“God gave them up” Romans 1:26
It’s in our nature to give up when things get too hard. Our weakness shows through. God, on the other hand, personifies long-suffering. His incredible patience is a central part of his eternal nature. In short, He doesn’t give up easily.
Humans tend to give up when they lose hope. You reach a plateau on your way to losing 50 pounds (about 25 pounds in) and can’t move past it no matter how little you eat or how much you work out. What do you do? Most of the time, we give up.
I tried for a year to market an inspirational romance novel I wrote (this was more than a decade ago). I researched the best markets and sent the manuscript out – in the mail. I invested money and waited to hear the good news. A few rejections later, I gave up.
I give up. You give up. But God? What could move his merciful and compassionate nature to throw his hands up in the air, claiming, “I give up”?
The sixth book in the New Testament, Romans is actually one of many letters penned by the Apostle Paul. Unlike the other letters, this missive went to a group of people Paul had never met. He planned to meet them very soon.
Of course, this meeting didn’t happen in the way either party might have expected. Paul was under house arrest, unable to come to the church gathering.
Paul explains in the beginning of this letter his desire to preach the gospel to them. In verse 18, he switches to a somewhat negative tone. He begins to list things happening in Rome that God doesn’t like.
If you know anything about the Roman Empire, you realize morality dipped to quite an ugly low point before it fell. That fall was still four hundred years in the future when Paul wrote his letter, but morality had already begun its decline.
What Convinced God to Give up
In this passage, Paul explains that God gave up two times. The final straw happened in verse 28 when “even as they did not like to retain God in their knowledge, God gave them over to a reprobate mind.”
It seems like a three strikes and you’re out sort of situation. Let’s take a closer look at the two instances when our introductory phrase is used.
“When they knew God, they glorified him not as God…but became vain in their imaginations, and their foolish heart was darkened” (Romans 1:21).
Strike One: Forget God. In the case of the Romans, they also embraced idol worship (verse 23).
The result: God gave them up “to uncleanness through the lusts of their own hearts” (v. 25). If people want to forget God or turn to false gods, God allows it. He is a God who desires followers who freely choose to worship him.
“Who changed the truth of God into a lie, and worshipped and served the creature more than the Creator” (Romans 1:25)
Strike Two: Worship Creation. This is a rampant movement and it started in Rome with a plethora of deities based on sea, air, earth, produce and so forth.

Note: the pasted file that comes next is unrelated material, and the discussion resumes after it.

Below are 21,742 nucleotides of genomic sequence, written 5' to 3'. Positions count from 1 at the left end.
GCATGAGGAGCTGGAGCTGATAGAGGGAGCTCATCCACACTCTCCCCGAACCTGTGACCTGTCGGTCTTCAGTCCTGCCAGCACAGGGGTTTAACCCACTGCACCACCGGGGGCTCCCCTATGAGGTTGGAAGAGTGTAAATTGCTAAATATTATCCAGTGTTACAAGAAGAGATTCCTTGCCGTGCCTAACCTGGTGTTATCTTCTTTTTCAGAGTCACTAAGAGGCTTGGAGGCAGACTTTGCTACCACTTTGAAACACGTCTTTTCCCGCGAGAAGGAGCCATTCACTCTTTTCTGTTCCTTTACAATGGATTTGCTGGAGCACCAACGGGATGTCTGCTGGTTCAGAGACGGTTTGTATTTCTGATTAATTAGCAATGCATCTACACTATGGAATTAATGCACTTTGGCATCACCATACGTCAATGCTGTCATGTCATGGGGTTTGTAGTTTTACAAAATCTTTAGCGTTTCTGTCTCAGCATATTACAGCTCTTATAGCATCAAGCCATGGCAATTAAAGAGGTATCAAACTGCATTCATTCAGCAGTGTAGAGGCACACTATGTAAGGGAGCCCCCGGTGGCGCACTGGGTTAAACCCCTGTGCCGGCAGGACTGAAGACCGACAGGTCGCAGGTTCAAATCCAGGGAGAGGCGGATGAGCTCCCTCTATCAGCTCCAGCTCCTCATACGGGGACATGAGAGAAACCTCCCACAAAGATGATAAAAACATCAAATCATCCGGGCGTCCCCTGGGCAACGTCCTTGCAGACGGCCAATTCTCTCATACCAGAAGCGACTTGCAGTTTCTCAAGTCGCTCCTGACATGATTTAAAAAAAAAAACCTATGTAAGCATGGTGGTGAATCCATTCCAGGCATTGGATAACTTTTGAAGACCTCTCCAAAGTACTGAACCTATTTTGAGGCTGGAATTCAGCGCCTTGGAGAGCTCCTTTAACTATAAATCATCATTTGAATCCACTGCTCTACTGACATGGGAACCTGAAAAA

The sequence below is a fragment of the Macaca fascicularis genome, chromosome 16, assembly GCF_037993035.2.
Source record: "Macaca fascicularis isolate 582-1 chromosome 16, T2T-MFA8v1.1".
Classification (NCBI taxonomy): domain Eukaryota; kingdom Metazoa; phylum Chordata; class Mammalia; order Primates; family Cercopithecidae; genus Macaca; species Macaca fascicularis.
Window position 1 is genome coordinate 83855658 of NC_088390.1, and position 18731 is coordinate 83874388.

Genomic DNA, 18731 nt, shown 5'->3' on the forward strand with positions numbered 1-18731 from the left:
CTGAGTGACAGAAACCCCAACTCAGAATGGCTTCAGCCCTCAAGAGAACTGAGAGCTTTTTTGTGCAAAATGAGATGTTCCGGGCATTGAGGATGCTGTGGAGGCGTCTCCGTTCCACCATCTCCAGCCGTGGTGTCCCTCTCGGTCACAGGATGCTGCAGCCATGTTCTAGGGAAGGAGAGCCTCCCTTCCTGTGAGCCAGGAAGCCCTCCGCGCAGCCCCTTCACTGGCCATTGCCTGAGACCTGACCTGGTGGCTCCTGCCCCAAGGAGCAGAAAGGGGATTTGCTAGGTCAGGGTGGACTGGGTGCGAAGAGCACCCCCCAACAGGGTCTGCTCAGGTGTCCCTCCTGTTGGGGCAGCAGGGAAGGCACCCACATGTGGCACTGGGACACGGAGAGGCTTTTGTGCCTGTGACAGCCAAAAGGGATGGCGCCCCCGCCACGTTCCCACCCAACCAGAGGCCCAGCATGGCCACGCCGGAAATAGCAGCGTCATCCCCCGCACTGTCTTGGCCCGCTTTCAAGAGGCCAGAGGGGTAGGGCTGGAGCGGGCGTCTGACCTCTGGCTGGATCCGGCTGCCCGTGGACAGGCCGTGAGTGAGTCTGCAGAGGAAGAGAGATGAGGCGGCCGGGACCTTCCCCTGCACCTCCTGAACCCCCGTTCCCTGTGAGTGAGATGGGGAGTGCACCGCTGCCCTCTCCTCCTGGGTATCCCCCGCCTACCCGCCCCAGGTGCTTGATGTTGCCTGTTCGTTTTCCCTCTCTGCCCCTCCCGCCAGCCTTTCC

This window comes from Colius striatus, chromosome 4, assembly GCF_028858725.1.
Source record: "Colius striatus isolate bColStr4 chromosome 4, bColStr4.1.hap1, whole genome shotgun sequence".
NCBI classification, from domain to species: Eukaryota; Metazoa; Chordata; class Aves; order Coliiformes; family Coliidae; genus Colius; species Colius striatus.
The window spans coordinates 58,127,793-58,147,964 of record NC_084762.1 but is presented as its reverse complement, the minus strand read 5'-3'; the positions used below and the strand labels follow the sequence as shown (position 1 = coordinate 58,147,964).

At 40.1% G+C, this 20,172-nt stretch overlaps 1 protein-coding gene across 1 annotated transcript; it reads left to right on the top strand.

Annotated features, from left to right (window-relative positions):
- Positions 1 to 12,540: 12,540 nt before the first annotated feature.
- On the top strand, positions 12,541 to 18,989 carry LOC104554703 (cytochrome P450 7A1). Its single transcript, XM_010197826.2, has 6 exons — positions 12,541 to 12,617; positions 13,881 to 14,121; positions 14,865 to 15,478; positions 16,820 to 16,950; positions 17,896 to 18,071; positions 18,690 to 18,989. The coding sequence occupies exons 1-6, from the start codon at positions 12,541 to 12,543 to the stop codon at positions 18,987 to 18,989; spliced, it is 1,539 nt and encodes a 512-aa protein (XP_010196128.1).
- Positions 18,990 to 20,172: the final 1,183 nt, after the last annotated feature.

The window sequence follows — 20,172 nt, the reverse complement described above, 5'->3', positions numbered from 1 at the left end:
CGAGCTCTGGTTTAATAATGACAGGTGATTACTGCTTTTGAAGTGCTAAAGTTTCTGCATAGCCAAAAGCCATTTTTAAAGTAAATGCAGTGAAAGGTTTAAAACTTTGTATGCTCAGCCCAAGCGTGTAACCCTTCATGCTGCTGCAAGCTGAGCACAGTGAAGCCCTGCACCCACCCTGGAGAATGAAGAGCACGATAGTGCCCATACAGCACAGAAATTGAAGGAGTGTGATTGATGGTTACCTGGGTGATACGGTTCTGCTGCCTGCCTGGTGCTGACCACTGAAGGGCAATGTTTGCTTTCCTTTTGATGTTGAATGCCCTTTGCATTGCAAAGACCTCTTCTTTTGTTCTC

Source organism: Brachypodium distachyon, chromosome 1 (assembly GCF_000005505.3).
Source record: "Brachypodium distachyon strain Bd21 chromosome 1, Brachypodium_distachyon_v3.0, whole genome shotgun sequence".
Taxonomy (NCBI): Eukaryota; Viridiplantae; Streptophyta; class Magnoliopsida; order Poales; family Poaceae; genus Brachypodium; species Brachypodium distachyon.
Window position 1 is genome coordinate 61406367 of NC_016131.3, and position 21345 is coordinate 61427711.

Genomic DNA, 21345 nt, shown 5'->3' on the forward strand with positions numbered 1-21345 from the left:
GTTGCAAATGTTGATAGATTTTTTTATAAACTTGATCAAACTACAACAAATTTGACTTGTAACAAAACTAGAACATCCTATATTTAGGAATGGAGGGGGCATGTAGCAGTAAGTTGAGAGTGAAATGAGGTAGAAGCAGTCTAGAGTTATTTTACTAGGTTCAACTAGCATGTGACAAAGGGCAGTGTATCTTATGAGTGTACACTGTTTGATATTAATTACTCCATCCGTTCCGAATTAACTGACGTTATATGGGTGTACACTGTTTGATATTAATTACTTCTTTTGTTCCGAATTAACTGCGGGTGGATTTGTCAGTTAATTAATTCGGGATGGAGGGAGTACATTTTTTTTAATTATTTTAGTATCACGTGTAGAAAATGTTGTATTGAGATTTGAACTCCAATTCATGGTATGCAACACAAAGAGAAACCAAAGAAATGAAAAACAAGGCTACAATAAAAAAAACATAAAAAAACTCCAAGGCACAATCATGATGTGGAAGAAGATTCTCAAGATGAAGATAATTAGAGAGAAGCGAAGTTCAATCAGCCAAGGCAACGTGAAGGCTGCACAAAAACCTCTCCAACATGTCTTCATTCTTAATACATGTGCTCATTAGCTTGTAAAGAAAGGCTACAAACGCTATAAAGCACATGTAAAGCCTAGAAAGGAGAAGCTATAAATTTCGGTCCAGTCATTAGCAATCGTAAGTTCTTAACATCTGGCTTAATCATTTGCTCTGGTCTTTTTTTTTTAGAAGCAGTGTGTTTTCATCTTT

The result: God gave them up “unto vile affections: for even their women did change the natural use into that which is against nature: and likewise also the men, leaving the natural use of the woman, burned in their lust one toward another” (v. 26-27). Again, God allows people to choose their sexual preferences, but clearly such a choice is contrary to the natural laws He established at creation.
A Look in the Mirror
These two strikes against the Romans are in evidence in America (and the rest of the world) today.
Forget God. They take prayer out of school and the Ten Commandments out of courthouses. Atheists have the right to have Nativity scenes removed from public property because it offends them.
If God hasn’t already been forgotten, people are doing their best to forget him.
Worship Creation. Save the whales and stop pollution are outcries that stem from the idea that the planet is important. When marches on Earth Day are welcomed and silent gatherings for prayer are disbanded, the created planet is getting more worship than the One who made it.
Is God letting go of his hope in America? Will we be given over to a reprobate mind? Has the majority reached this third strike already?
What a wretched moment when God says, “I give up.”
In Noah’s day, a worldwide flood followed. In Moses’ day, a nation of firstborn perished and an entire army met destruction. In Jeremiah’s day, the last remnant of Israelites (from Judah and Benjamin) fell captive to the Babylonian empire, and watched their beloved capital city be destroyed.
In Rome, Paul warned that mankind’s own selfish nature would push God away. If people kept ignoring Him, God would gave them up to a reprobate mind. In other words, they would be beyond redemption.
Let’s pray that God won’t give up on our nation. Look to our own lives. Does an honest inventory reveal the same self-centered nature in you as God saw in First Century Rome?
Such a sad day when God gives up. Don’t let it happen to you.
Up Next: The Sower of the Parable